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The Rev. Robert Sellers, Friendship Baptist, ‘Dr. King taught us to disagree in peace’

The Rev. Robert Sellers, pastor, Friendship Baptist Church, Homewood. (Marvin Gentry, For The Birmingham Times)
By Sydney Melson
The Birmingham Times

One of Dr. Martin Luther King Jr.’s lessons that he still takes to heart is how to disagree in peace, said the Rev. Robert Sellers, Friendship Baptist Church, Homewood, where he has been pastor for the past 17 years.

“I think it’s important that we as a people learn to navigate through conflict, whether it’s racial, financial, social, or otherwise,” he said. “I don’t want to create more pain in the process of trying to lessen pain. … I don’t think we should lose any other lives during a protest trying to save lives.”

An important part of protest lies in how you spend your money, said Sellers, explaining that boycotts can be extremely effective. Consider, for instance, the King-led Montgomery Bus Boycott, which caused that city’s bus system to suffer a significant financial loss because 70 percent of riders were Black—and eventually led to a repeal of segregated bus laws.

“Your shopping dollars are powerful. If you see that someone isn’t being treated fairly in an establishment, you should not return. People will get the message if you are not patronizing them,” said Sellers, adding that consumers also have an effective tool now that was not available in the 60s.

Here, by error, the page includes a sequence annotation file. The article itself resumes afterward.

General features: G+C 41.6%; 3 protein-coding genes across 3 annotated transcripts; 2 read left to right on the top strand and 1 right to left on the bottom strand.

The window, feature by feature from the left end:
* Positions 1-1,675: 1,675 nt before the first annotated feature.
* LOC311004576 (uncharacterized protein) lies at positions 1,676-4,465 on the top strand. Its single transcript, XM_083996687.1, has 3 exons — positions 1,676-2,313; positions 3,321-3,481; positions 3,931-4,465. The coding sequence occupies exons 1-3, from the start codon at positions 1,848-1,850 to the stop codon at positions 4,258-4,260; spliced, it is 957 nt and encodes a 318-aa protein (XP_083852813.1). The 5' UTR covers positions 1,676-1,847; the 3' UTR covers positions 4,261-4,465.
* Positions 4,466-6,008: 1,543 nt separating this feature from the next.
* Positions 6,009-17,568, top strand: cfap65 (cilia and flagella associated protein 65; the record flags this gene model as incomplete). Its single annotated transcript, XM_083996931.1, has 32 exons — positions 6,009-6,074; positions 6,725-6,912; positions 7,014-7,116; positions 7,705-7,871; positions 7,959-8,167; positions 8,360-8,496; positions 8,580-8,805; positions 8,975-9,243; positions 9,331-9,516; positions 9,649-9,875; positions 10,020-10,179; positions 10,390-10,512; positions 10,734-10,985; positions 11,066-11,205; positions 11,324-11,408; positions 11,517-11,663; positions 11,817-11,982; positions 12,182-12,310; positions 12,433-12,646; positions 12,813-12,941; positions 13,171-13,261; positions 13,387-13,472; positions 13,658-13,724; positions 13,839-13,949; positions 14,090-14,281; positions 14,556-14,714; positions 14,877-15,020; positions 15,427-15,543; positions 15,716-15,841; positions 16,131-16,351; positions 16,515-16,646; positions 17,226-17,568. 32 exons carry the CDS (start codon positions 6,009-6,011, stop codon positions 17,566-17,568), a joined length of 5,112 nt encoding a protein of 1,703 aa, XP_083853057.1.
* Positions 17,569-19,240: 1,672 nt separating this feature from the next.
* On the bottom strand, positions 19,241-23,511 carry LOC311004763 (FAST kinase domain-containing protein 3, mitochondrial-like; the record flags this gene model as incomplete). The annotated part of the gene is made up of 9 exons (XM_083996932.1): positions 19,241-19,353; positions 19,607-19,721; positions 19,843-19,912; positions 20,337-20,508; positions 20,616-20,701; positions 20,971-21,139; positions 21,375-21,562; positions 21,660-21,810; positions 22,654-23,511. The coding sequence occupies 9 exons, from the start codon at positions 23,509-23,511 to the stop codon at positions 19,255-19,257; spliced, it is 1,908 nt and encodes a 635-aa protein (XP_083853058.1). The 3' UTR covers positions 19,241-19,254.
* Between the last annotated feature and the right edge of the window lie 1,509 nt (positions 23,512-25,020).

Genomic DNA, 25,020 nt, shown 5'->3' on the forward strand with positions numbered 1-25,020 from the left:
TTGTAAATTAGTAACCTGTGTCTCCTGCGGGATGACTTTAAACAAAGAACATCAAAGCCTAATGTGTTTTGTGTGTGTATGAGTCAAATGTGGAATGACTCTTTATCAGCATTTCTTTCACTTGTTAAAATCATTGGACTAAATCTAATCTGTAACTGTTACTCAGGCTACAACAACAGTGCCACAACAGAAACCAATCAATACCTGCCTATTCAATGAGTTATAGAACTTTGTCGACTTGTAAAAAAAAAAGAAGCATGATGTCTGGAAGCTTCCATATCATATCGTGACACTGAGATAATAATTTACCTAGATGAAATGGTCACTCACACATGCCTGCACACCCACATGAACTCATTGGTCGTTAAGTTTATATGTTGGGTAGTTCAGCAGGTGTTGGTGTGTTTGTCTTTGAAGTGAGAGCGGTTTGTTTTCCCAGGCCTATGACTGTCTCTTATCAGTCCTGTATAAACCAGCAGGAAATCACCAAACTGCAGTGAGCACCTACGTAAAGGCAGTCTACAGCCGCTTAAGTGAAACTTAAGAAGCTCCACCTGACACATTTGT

“If you aren’t being treated fairly, there are a lot of avenues through which you can make that known, such as on social media,” he said. “For me, some [people] have reached out to me to try to help resolve [the problem of not being treated fairly at an establishment]. I think that’s a mechanism that enables us to go [directly to the establishment] to help find a solution rather than make a lot of noise.”

Sellers also encourages people to share when an establishment treats them well.

The Friendship Baptist pastor offered his opinion of the recent Capitol Hill riot, as well, making a comparison between the way law enforcement responded to that event and the way they handle protests by Black people.

“There would have been massive deaths and beatings [by police],” he said. “President-Elect [Joe Biden] also said the protesters were treated much differently than they would have if they had been Black. I think what happened at the Capitol should not have occurred, but it shows the true colors of a lot of people.”

Click one of the links below to read what other pastors had to say. 

The Rev. Charles Winston, New Mount Moriah Baptist Church, Hueytown

The Rev. Ken Gordon, House of Light Church, downtown Birmingham

The Rev. Dr. Michael Wesley Sr., Greater Shiloh Missionary Baptist Church, Southwest Birmingham

The Rev. Thomas Beavers, New Rising Star Church, Birmingham’s Brown Springs neighborhood

Bishop Calvin Woods, Shiloh Baptist Church, Birmingham’s Norwood neighborhood